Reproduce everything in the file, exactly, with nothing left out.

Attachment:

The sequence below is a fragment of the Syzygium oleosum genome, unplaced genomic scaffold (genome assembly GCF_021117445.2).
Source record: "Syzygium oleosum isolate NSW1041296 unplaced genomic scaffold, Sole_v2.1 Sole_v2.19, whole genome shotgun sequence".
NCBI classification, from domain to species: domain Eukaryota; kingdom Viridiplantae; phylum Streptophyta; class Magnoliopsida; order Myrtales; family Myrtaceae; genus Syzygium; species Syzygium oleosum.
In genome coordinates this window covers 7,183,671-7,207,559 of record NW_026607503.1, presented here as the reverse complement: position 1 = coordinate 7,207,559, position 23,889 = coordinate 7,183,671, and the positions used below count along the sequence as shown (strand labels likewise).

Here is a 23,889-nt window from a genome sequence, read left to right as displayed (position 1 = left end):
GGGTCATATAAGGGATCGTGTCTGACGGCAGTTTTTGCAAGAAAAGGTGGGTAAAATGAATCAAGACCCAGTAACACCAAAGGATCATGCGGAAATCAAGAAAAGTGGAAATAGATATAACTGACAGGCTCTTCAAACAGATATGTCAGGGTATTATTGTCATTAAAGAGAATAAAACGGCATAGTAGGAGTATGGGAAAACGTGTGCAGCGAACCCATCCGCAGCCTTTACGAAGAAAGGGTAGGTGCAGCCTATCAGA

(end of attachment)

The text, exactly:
The sequence below is a fragment of the Syzygium oleosum genome, unplaced genomic scaffold (genome assembly GCF_021117445.2).
Source record: "Syzygium oleosum isolate NSW1041296 unplaced genomic scaffold, Sole_v2.1 Sole_v2.19, whole genome shotgun sequence".
NCBI classification, from domain to species: domain Eukaryota; kingdom Viridiplantae; phylum Streptophyta; class Magnoliopsida; order Myrtales; family Myrtaceae; genus Syzygium; species Syzygium oleosum.
In genome coordinates this window covers 7,183,671-7,207,559 of record NW_026607503.1, presented here as the reverse complement: position 1 = coordinate 7,207,559, position 23,889 = coordinate 7,183,671, and the positions used below count along the sequence as shown (strand labels likewise).

Here is a 23,889-nt window from a genome sequence, read left to right as displayed (position 1 = left end):
GGGTCATATAAGGGATCGTGTCTGACGGCAGTTTTTGCAAGAAAAGGTGGGTAAAATGAATCAAGACCCAGTAACACCAAAGGATCATGCGGAAATCAAGAAAAGTGGAAATAGATATAACTGACAGGCTCTTCAAACAGATATGTCAGGGTATTATTGTCATTAAAGAGAATAAAACGGCATAGTAGGAGTATGGGAAAACGTGTGCAGCGAACCCATCCGCAGCCTTTACGAAGAAAGGGTAGGTGCAGCCTATCAGA